Alternatively, you can watch the FULL review of the Synology RT6600ax over on YouTube below:



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      93 thoughts on “Synology RT6600ax Router Review, Part II – Connections & Internal Hardware

      1. Mbps is not equivalent to MB/s (mega bits vs mega bytes). To convert you simply have to divide by 8, and you get 600Mbps -> 75MB/s, 4800Mbps -> 600MB/s, and 1200Mbps -> 150MB/s

      2. hi, i hvae the 2600ac, don’t need wifi 6, but i really do need NAS, does 2600ac do NAS functions same as 6600 ? and also if i need NAS could i do so, if this 2600 is 2nd router, i guess an AP, after my cable router, connected LAN to LAN, thanks

      3. I realize it would probably reduce performance on both fronts, but would any sort of USB hub / splitter be compatible, allowing you to use both a USB drive and mobile tethering or two USB drives?

      4. Bought this off your recommendation and am a bit disappointed.. not being able to granularly set times for websites makes this unsatisfactory. This device is clearly capable of so much more…

      5. Hello… I have a concern about making ipv6 work on this router… I mention that the ISP assigned me a native address (the connection is made via PPPoE)…. I tried all the options to make it work and I didn’t succeed, but I still succeeded with 6to4, which doesn’t delight me. Is there any option to go in Native mode or is it a system problem? Thank you in advance.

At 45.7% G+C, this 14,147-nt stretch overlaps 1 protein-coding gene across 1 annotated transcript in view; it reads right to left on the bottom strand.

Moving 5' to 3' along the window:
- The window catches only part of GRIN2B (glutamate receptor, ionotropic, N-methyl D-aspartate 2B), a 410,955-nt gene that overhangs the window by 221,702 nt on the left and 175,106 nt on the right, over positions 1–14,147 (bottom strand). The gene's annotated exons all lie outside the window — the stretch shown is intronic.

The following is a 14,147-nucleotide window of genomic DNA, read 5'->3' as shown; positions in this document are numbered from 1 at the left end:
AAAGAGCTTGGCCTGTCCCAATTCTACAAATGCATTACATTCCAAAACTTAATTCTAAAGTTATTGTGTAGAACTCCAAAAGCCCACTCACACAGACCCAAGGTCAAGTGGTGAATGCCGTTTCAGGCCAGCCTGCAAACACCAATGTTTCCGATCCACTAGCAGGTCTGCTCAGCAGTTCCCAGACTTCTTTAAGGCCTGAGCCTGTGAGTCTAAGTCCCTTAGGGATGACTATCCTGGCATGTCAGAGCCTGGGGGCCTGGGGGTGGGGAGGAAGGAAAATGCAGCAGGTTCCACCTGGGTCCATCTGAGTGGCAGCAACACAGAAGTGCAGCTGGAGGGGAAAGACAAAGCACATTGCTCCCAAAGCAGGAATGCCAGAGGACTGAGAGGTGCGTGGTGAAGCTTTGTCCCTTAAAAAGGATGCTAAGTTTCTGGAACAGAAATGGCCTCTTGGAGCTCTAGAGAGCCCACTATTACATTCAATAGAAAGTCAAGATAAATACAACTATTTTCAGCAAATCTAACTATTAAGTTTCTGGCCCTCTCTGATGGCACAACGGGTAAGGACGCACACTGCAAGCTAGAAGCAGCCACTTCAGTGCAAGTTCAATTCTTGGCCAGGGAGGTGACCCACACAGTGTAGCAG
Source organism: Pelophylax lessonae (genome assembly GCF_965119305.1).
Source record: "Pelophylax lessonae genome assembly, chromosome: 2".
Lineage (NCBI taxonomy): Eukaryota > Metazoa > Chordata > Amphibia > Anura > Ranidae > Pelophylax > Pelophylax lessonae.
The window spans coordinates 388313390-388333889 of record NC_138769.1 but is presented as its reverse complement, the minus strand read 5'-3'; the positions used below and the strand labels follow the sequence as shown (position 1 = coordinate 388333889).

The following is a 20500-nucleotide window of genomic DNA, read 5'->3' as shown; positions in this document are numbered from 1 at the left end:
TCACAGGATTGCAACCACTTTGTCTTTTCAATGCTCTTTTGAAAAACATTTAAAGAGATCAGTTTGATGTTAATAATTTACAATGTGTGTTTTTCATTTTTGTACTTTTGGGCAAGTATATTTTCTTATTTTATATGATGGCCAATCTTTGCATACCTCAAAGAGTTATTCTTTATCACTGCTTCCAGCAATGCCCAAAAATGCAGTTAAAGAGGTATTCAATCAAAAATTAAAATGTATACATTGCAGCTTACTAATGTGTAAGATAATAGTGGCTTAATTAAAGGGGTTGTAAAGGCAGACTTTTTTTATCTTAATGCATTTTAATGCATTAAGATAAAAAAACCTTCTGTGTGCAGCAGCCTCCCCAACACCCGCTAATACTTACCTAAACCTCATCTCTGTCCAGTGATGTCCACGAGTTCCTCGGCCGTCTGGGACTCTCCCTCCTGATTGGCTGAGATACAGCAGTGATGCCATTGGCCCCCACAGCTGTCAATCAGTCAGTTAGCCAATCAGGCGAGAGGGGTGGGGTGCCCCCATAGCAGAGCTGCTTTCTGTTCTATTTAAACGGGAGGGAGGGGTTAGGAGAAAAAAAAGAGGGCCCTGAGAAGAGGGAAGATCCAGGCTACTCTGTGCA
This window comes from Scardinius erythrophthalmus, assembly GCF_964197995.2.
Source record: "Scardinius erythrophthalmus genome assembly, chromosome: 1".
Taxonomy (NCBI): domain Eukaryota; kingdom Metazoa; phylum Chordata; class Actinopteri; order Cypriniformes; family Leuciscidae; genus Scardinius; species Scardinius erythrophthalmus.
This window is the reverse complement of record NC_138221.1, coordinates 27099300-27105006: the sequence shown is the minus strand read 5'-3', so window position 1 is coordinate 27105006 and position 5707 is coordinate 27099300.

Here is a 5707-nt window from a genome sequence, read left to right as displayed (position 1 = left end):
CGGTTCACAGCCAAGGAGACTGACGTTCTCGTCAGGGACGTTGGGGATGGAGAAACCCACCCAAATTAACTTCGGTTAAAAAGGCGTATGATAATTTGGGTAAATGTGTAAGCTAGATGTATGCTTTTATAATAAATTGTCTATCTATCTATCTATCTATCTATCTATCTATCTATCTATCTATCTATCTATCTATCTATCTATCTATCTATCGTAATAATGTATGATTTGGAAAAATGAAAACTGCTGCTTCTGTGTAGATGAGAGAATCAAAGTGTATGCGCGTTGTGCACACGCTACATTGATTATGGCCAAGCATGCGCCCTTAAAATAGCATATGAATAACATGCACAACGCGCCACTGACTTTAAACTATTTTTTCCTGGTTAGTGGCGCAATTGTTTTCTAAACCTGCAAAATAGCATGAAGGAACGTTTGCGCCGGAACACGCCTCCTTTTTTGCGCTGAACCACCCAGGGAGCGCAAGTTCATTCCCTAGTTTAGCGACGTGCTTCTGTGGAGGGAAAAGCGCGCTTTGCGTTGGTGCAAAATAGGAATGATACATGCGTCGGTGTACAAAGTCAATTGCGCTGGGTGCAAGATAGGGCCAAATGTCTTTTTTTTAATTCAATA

6. So … I just got one for our small business.

        Long story: Our existing WiFi access point went out three years ago and it was situation critical to replace it. So I picked up the only cheap consumer AP they had at BestBuy and set it up. It worked. We used it the past 3 years. But lately I had difficulty adding clients as the AP was tapped out. So … I decided to give the RT6600ax a try based on my satisfaction with other Synology products.

        Short story: We love it. It was easy to set up and provides a lot of both security and control.

      7. Trying to decide between this synolovy vs the ax86u/gt – ax6000…. Any comments? I can get the 86 for a 100 euros cheaper. I am rooting for the synolgogy given I have two syno NAS home with whome I been quite happy. I can get the 6000 for the same price as the synology.

      8. Very helpful! Do I understand you correctly that I can create multiple wireless networks (say 1 private and 1 for guests) and then assign Schedule and Content filtering to only one of those wireless networks? I assume devices connected to one network cannot see the devices connected to the other? I’m trying to find basically that exact feature to have a guest network for foster children in the home. Could I even assign a separate DNS server to those networks to implement parental controls with something like OpenDNS?

      9. Dude this is all old and familiar features and ways to use their router. Most already know this. I thought this was going to be a video to point out the differences of the 6600 over the 2600. This video is mainly restating of stuff we already know